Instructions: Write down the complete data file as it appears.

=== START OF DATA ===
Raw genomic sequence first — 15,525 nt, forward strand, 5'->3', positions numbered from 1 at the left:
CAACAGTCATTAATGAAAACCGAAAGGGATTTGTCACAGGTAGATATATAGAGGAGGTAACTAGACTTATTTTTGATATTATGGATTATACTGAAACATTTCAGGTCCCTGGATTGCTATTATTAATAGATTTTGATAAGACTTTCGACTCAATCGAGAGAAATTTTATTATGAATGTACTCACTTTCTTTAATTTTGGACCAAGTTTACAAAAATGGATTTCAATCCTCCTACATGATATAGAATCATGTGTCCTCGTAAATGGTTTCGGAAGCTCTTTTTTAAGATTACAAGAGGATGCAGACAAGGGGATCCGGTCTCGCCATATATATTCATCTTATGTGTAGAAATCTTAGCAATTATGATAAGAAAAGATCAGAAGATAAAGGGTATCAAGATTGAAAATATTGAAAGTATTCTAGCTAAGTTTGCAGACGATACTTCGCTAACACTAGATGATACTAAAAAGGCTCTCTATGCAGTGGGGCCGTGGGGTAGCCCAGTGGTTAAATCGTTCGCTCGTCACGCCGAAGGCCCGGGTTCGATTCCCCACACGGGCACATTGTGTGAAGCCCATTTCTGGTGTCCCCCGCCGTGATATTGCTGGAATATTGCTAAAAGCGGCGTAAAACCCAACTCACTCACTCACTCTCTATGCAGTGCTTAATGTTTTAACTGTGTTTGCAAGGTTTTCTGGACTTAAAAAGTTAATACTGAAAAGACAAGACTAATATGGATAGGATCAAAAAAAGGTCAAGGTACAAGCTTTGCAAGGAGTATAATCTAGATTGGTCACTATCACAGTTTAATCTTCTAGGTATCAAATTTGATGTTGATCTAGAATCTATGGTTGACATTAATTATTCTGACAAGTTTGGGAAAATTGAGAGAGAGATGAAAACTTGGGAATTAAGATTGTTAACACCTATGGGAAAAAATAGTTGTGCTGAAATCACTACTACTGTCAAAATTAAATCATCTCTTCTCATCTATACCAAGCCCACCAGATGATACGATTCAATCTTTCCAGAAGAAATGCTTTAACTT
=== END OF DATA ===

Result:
Raw genomic sequence first — 15,525 nt, forward strand, 5'->3', positions numbered from 1 at the left:
CAACAGTCATTAATGAAAACCGAAAGGGATTTGTCACAGGTAGATATATAGAGGAGGTAACTAGACTTATTTTTGATATTATGGATTATACTGAAACATTTCAGGTCCCTGGATTGCTATTATTAATAGATTTTGATAAGACTTTCGACTCAATCGAGAGAAATTTTATTATGAATGTACTCACTTTCTTTAATTTTGGACCAAGTTTACAAAAATGGATTTCAATCCTCCTACATGATATAGAATCATGTGTCCTCGTAAATGGTTTCGGAAGCTCTTTTTTAAGATTACAAGAGGATGCAGACAAGGGGATCCGGTCTCGCCATATATATTCATCTTATGTGTAGAAATCTTAGCAATTATGATAAGAAAAGATCAGAAGATAAAGGGTATCAAGATTGAAAATATTGAAAGTATTCTAGCTAAGTTTGCAGACGATACTTCGCTAACACTAGATGATACTAAAAAGGCTCTCTATGCAGTGGGGCCGTGGGGTAGCCCAGTGGTTAAATCGTTCGCTCGTCACGCCGAAGGCCCGGGTTCGATTCCCCACACGGGCACATTGTGTGAAGCCCATTTCTGGTGTCCCCCGCCGTGATATTGCTGGAATATTGCTAAAAGCGGCGTAAAACCCAACTCACTCACTCACTCTCTATGCAGTGCTTAATGTTTTAACTGTGTTTGCAAGGTTTTCTGGACTTAAAAAGTTAATACTGAAAAGACAAGACTAATATGGATAGGATCAAAAAAAGGTCAAGGTACAAGCTTTGCAAGGAGTATAATCTAGATTGGTCACTATCACAGTTTAATCTTCTAGGTATCAAATTTGATGTTGATCTAGAATCTATGGTTGACATTAATTATTCTGACAAGTTTGGGAAAATTGAGAGAGAGATGAAAACTTGGGAATTAAGATTGTTAACACCTATGGGAAAAAATAGTTGTGCTGAAATCACTACTACTGTCAAAATTAAATCATCTCTTCTCATCTATACCAAGCCCACCAGATGATACGATTCAATCTTTCCAGAAGAAATGCTTTAACTT